In the years since Harper Lee’s death in 2016, her 1960 novel To Kill a Mockingbird has been reimagined in surprising new ways. It was released as a graphic novel in 2018 and adapted into a successful Broadway production by screenwriter Aaron Sorkin.
Now, after years of legal battle, the way has been cleared for another major adaptation: a movie remake or sequel.
According to the successors and heirs of the creators of the original 1962 film adaptation starring Gregory Peck, no plans have been announced or even thought of.
But unsealed documents filed in a federal court in Alabama reveal how those successors and heirs successfully fought Lee’s estate to retain the right to make a sequel or derivative film, which they claimed was originally by Lee in 1961 and reconfirmed by her in 2008.
The dispute over the film rights to Lee’s classic has been brewing for years. Shortly before her death, Lee attempted to revoke the film rights from the heirs of the original film producers. The producers filed a counterclaim, arguing that their previous deal with Lee remained in effect and that the estate had no right to enter into agreements with other producers or filmmakers for anything derived from “To Kill a Mockingbird” or ” Go Set a Watchman”, ” another novel by Lee, released in 2015.
The protracted battle pitted a best-selling American literary icon against the descendants of filmmakers who produced a critically acclaimed Best Picture Oscar-winning film that Lee himself claimed to love.
As part of an arbitration settlement previously reported by digital media company Puck, the Lee estate also agreed to pay an undisclosed amount to the heirs of “Mockingbird” producer Alan Pakula; the director, Robert Mulligan; and Peck, who starred as Atticus Finch, a small-town Alabama attorney fighting to exonerate a wrongly convicted black man. Cecilia Peck, the actor’s daughter, signed for the Atticus Corporation, which was a party to the agreement. The agreement also gives the producers the right to make a film adaptation of “Go Set a Watchman,” with the proviso that the estate must sign for it.
It was another legal setback for Lee’s estate, which recently lost a battle with the publisher of a stage version of “Mockingbird,” after an arbitrator ruled that the estate had to pay more than $2.5 million in damages and fees to Dramatic Publishing. , a theatrical publishing company that has licensed a stage adaptation of “To Kill a Mockingbird” for decades.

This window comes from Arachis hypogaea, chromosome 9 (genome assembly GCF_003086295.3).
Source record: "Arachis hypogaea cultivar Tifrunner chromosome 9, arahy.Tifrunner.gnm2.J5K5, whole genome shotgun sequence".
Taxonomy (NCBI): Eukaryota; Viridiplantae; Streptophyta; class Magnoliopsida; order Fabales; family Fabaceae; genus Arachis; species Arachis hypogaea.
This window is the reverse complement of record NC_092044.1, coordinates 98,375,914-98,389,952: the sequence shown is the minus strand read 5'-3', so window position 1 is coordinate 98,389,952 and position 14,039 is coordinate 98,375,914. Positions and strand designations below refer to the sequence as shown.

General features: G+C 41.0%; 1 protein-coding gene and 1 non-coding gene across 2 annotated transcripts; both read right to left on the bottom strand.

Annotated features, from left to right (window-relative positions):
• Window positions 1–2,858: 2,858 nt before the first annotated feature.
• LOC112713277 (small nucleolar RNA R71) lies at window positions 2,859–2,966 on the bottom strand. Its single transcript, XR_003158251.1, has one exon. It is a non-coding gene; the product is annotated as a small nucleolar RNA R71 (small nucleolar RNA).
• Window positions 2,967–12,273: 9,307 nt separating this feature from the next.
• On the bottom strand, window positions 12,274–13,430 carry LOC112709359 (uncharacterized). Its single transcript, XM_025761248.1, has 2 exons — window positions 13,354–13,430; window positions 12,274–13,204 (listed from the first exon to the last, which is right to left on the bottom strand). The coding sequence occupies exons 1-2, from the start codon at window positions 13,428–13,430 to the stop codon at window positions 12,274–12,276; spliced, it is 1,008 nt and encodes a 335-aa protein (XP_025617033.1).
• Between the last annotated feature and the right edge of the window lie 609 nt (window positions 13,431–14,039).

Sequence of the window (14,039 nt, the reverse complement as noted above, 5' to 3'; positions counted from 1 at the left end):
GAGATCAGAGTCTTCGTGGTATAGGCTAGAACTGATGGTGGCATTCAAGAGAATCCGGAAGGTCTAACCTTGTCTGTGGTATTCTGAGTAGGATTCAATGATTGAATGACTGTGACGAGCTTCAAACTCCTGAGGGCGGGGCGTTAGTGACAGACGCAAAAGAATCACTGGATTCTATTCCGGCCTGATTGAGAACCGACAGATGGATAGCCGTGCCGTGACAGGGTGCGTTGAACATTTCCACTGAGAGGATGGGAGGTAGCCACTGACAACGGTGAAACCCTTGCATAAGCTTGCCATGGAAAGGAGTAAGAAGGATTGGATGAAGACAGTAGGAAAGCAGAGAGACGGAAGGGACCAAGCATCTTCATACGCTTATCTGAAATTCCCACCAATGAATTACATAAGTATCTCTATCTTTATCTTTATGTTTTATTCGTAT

Lee was such a fan of the 1962 film herself that she vehemently opposed a sequel or remake that could dilute its legacy. In a 2008 letter to Peck’s widow, she was adamant that none other than Peck would embody Atticus on screen: “Of course he was the only Atticus and I hope there’s a way to get a re-make of any kind.” therefore avoid,” she wrote. “I know we can ‘ban’ forever, but things happen.”
In 2008, Lee entered into a new agreement with the successors to the original producers, granting them film and other rights to “To Kill a Mockingbird”, while Lee retained the literary, stage, television and radio rights for one person. Lee’s representatives tried to end those rights in 2015, just months before her death, but the arbitrator ruled that the attempt to revoke rights had been invalid.
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In a statement, Tonja B. Carter, executor of the Lee estate, regretted the outcome of the arbitration and said Lee was misled when she entered into the 2008 agreement.
“We are disappointed with the outcome of this arbitration,” she said. “It was based entirely on a unilateral agreement from 2008 that convinced Gregory Peck’s heirs to sign Ms. Lee, at a time when she was being advised solely by her 93-year-old sister, even if it was completely against her best interests. to do that. The 2008 agreement transferred extremely valuable intellectual property rights owned by Ms. Lee in exchange for $1.”
An attorney representing the producers, Mark Lee, said his clients fought to retain the film rights, in part to prevent anyone else from making a film that would undermine the spirit of the novel or the original film.
“They want to be the proper guardians of those rights,” he said. “They want nothing to happen to those rights that they don’t approve of, or that wouldn’t honor Ms. Lee’s legacy.”
He added that there were no immediate plans to go ahead with a movie based on Lee’s famous characters.
“My clients do not currently plan to make or produce a remake or sequel,” he said. “I would never say never, but right now they don’t have such plans.”